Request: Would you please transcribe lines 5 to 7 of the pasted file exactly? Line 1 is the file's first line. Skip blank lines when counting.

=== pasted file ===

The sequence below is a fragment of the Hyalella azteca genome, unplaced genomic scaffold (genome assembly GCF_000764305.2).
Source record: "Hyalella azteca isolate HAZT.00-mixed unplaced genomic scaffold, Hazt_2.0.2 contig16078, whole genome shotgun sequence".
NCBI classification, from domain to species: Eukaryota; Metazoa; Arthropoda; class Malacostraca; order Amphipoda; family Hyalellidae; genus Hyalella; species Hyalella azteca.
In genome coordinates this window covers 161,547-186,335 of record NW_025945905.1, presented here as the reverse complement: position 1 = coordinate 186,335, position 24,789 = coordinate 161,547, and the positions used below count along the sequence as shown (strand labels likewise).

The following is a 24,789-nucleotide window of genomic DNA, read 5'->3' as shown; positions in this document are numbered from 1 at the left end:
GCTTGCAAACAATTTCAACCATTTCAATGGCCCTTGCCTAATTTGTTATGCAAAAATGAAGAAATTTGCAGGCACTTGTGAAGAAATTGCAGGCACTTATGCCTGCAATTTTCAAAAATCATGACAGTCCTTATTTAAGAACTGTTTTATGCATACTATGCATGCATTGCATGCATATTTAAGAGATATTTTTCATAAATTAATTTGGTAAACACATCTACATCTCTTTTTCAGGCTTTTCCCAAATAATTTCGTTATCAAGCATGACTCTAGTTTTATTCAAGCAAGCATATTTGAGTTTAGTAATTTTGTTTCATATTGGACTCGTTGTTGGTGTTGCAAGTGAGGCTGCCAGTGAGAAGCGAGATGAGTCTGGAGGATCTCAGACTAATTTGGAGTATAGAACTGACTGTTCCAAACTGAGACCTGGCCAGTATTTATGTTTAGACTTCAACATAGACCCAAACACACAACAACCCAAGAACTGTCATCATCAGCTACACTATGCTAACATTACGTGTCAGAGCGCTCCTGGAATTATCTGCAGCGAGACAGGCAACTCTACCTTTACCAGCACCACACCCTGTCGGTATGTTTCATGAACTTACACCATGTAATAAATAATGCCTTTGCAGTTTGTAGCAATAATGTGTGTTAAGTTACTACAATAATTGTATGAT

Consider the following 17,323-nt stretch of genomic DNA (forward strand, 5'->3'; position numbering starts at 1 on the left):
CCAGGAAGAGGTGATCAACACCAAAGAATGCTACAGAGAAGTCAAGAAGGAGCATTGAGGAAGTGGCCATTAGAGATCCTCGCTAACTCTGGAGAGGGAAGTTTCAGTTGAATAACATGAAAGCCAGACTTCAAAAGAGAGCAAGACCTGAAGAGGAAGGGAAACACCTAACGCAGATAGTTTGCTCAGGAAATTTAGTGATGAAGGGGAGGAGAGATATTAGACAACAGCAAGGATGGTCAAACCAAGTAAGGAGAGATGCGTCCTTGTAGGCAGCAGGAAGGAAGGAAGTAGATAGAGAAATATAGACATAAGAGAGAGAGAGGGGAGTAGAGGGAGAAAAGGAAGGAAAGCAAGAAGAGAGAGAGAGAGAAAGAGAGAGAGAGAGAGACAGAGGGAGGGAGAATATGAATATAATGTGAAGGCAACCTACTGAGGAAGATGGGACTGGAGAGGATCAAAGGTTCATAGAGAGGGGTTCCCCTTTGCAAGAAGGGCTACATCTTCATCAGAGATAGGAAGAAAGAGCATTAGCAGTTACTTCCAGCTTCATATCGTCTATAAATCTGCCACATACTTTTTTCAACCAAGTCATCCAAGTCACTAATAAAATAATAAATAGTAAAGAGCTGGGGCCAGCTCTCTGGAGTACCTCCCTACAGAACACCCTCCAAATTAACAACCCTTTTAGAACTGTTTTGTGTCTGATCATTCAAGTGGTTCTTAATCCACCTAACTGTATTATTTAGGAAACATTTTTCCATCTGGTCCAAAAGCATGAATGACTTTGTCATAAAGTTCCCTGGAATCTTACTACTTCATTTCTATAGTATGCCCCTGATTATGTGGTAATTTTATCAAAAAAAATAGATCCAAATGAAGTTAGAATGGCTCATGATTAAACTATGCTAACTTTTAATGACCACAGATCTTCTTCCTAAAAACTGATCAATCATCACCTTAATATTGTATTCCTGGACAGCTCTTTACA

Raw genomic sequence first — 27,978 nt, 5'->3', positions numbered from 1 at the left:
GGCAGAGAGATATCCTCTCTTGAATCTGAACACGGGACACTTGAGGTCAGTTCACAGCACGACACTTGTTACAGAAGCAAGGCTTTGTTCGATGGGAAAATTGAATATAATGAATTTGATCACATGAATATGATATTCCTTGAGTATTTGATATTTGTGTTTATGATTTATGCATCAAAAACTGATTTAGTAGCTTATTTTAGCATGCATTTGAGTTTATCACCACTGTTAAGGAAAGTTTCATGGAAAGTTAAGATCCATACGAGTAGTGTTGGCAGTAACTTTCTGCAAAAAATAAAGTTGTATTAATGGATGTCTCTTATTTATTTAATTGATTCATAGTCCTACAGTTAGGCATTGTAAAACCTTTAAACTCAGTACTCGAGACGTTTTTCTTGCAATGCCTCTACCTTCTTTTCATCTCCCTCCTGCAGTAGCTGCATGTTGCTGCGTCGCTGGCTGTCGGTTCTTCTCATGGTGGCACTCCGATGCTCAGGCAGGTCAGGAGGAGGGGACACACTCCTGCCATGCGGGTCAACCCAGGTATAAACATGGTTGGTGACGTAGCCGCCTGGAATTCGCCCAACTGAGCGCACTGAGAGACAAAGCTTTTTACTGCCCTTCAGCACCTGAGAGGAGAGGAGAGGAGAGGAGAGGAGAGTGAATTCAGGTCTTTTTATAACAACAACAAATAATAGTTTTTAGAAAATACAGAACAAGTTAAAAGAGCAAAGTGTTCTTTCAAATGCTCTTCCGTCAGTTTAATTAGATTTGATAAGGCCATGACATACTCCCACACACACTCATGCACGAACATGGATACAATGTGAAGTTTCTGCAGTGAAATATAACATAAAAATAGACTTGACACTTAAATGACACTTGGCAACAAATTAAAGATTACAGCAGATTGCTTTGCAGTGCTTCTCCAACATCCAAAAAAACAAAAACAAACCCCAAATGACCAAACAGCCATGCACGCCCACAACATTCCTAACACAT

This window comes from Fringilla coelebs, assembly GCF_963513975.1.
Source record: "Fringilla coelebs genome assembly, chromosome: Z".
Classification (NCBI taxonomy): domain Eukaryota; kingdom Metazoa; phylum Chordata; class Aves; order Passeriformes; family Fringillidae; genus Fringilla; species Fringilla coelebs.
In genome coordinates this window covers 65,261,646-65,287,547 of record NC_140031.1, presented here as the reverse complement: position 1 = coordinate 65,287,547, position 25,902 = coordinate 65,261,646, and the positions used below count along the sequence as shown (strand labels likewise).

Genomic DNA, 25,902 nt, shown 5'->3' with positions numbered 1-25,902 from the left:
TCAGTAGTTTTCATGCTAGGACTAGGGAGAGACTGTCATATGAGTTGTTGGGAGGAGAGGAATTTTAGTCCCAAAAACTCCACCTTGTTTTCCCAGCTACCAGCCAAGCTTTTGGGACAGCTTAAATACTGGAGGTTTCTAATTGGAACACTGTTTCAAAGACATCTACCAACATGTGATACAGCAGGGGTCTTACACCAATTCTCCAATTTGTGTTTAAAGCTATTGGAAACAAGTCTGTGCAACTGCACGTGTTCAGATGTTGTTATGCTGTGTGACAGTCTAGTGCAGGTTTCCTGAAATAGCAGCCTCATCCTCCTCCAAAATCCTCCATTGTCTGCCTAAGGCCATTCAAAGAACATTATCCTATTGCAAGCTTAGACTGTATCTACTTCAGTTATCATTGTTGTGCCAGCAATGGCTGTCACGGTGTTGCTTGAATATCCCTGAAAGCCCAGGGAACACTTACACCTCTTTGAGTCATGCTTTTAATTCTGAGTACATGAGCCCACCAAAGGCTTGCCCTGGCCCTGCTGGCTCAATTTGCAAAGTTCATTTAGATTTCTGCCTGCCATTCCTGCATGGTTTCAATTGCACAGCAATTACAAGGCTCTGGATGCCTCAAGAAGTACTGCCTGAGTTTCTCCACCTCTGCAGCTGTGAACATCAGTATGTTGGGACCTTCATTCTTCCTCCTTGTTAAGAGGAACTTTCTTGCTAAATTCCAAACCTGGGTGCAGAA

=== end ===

The following is a 24,789-nucleotide window of genomic DNA, read 5'->3' as shown; positions in this document are numbered from 1 at the left end:
GCTTGCAAACAATTTCAACCATTTCAATGGCCCTTGCCTAATTTGTTATGCAAAAATGAAGAAATTTGCAGGCACTTGTGAAGAAATTGCAGGCACTTATGCCTGCAATTTTCAAAAATCATGACAGTCCTTATTTAAGAACTGTTTTATGCATACTATGCATGCATTGCATGCATATTTAAGAGATATTTTTCATAAATTAATTTGGTAAACACATCTACATCTCTTTTTCAGGCTTTTCCCAAATAATTTCGTTATCAAGCATGACTCTAGTTTTATTCAAGCAAGCATATTTGAGTTTAGTAATTTTGTTTCATATTGGACTCGTTGTTGGTGTTGCAAGTGAGGCTGCCAGTGAGAAGCGAGATGAGTCTGGAGGATCTCAGACTAATTTGGAGTATAGAACTGACTGTTCCAAACTGAGACCTGGCCAGTATTTATGTTTAGACTTCAACATAGACCCAAACACACAACAACCCAAGAACTGTCATCATCAGCTACACTATGCTAACATTACGTGTCAGAGCGCTCCTGGAATTATCTGCAGCGAGACAGGCAACTCTACCTTTACCAGCACCACACCCTGTCGGTATGTTTCATGAACTTACACCATGTAATAAATAATGCCTTTGCAGTTTGTAGCAATAATGTGTGTTAAGTTACTACAATAATTGTATGAT

Consider the following 17,323-nt stretch of genomic DNA (forward strand, 5'->3'; position numbering starts at 1 on the left):